Originally published: 19.08.16
She was an ugly duckling at school, teased for being bigger than the others. She wasn’t huge, but kids are cruel. She wanted to model but agencies told her she was too fat, pressured her to lose weight, but one day she had a revelation – she was beautiful! It didn’t matter what anyone else said, she knew her body was a thing of beauty, and now look at her, modelling for high street brands.. welcome our guest today.. differently objectified girl! <applause>
I’m sure you recognise the main gist of that, even if not the last sentence. It’s a story we hear over and over. A girl grows up feeling worthless because she doesn’t fit into a narrow definition of beauty, life is hard, she hates herself, then one day she (or others) redefine beauty to include her body type. And now she’s happy and confident, and an inspiration to all other women.
Or is she?
Here is where one of my biggest problems with the Body Positive movement comes into play. While I am deeply frustrated at how the Body Positive movement focuses mainly on acceptable fats, I actually have a bigger issue with it.
The body positive movement, in my experience, seeks to expand the definition of beauty. Which sounds reasonable on an entirely superficial level. What girl doesn’t grow up wanting to be seen as beautiful?
We live in a society which prizes women’s appearance above all their other qualities. We are taught from a very young age to be “pretty” or “beautiful”.
This is reinforced over and over as we get older. We are surrounded by images of what beauty is meant to look like, whether it’s ads for weight loss, models with similar body types, or heavy use of photoshop. It’s relentless and unavoidable. No wonder so many girls grow up resenting their own bodies. Magazines are filled with advice on how to dress to “hide problem areas” – that these problem areas are completely natural and common makes no difference. We’re taught to cover, to exaggerate, to remove, to nip and tuck, to filter, to smooth, to correct, and so on. There isn’t a single part of our bodies which we aren’t told could be improved. Too fat, too thin, too short, too tall, too dark, too light, too blemished, too flawed.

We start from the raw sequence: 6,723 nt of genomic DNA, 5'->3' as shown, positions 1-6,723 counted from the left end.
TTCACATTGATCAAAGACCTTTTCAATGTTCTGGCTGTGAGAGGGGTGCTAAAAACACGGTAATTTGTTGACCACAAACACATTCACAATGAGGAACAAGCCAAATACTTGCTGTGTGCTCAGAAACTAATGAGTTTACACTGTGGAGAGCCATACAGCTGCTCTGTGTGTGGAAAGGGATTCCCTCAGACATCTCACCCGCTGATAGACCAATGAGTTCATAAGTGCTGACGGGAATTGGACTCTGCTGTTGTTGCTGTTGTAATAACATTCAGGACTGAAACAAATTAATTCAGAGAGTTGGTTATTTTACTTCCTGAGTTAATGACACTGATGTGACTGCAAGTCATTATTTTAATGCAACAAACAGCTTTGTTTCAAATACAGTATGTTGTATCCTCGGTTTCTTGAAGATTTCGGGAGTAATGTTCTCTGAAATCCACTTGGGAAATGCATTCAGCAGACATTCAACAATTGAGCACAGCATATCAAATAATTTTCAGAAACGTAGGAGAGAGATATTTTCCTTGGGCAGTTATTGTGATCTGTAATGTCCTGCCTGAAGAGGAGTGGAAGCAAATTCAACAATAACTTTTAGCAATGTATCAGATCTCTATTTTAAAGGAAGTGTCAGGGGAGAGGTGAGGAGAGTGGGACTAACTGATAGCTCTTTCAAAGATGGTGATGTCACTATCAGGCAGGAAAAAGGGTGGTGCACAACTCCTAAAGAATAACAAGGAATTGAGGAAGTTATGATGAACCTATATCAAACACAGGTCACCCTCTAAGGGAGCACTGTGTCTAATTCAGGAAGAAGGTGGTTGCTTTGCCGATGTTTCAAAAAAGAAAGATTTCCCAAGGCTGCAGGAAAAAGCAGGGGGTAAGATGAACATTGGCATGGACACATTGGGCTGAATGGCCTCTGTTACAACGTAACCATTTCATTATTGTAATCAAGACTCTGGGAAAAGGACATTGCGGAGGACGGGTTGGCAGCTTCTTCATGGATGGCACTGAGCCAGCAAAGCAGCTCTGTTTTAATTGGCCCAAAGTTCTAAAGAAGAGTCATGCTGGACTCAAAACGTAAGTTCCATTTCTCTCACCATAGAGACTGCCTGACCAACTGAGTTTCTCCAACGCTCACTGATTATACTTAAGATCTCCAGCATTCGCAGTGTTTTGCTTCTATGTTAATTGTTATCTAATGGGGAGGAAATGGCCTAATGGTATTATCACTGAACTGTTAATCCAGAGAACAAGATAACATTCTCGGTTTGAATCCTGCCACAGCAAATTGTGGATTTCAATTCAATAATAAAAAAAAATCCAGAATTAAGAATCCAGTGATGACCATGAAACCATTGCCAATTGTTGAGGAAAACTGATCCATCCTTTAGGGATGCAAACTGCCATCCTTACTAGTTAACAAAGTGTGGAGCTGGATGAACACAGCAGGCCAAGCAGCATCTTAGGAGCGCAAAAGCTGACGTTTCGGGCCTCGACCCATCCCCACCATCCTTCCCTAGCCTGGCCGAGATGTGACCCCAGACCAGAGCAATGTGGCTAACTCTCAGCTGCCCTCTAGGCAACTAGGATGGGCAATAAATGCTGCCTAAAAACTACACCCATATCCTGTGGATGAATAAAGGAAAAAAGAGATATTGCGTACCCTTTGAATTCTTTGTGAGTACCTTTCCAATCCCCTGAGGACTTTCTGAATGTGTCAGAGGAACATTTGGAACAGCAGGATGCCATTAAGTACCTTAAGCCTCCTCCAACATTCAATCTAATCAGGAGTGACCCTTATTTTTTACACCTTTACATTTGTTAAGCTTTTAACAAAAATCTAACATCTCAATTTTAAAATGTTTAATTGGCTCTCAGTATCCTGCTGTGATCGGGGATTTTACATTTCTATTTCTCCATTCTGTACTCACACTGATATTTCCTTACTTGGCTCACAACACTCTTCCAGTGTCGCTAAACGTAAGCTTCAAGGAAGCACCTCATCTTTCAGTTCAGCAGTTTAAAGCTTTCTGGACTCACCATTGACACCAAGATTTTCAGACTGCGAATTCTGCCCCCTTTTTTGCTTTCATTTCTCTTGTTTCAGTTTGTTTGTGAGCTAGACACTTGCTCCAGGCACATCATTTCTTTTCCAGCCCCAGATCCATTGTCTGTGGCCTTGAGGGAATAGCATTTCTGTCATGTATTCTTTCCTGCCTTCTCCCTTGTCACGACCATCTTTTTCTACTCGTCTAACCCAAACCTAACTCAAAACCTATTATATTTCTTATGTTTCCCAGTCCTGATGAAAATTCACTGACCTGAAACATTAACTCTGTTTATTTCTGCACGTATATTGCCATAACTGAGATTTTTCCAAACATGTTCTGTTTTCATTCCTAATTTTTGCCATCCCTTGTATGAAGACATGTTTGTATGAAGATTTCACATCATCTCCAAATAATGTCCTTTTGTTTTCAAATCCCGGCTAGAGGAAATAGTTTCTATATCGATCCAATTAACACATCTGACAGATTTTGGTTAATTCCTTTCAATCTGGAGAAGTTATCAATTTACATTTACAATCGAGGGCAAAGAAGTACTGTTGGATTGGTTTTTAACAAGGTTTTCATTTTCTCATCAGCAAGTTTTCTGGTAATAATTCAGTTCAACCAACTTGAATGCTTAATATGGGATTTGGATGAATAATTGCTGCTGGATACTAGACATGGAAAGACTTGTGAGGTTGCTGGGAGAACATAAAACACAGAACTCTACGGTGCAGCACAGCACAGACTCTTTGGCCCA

We are told to strive for beauty and perfection. And so you’d hope that Body Positivity would be an antidote to this. A way of looking at our bodies that was, well, positive.
So why are so many “Body Positive” icons presented in a way that reinforces, rather than opposes, this valuation of beauty above all else.
Can a “Beauty Pageant” ever be truly Body Positive? Can a modelling agency ever be truly Body Positive? Can fashion ever be truly Body Positive?
I say all this with the knowledge that my blog and my art is primarily aesthetic, and that by posting about fashion I am also reinforcing these things. So I’m not saying this from a perspective of someone who feels morally superior, I’m not. I’m saying this because I want better, I want to be better myself.
The biggest barrier to women and girls feeling comfortable in their own bodies is this idea that our value is intrinsically linked to how we look. By saying that “all bodies are beautiful” we are still saying that beauty is the important bit.
Saying, “you are more beautiful than you think you are” we are still saying that beauty is what matters most.
We’re still teaching our girls that to be ugly is to be a failure, that you have succeeded at life if others now find you attractive.
So what if we’re fat- we’re sexy. Voluptuous. Attractive. Beautiful.
What are we really achieving with this line of thought? Is that all we want to aim for, the grand achievement of being objectified?
Don’t get me wrong, I think that fat women should keep posting nudes, underwear and swimwear shots – not to prove their sexiness – but to show other fat women that their bodies aren’t abnormal or wrong. I know that some of my biggest breakthroughs in how I care for myself have been as a direct result of seeing women who look like me, especially seeing the bits of us that normally we are advised to hide.
All I ask is that we, as a movement, take a closer look at the language we use and the examples we hold up.
If we’re still saying that beauty is important then are we really challenging the restrictions society has placed on us? Or are we just accepting the crumbs that are thrown to us?
Instead we should be saying, so what if we’re fat? We’re people and deserve to be treated with respect and have equal rights and opportunities.
My value shouldn’t be down to whether someone wants to fuck me. And neither should yours. We are worth more than beauty.
Murder of the Goths: A personal blog covering all sorts of topics that affect my life. Whether it’s parenting, disability, geeky stuff, feminism, paganism or (of course) goth subjects. Twitter: @MurderofGoths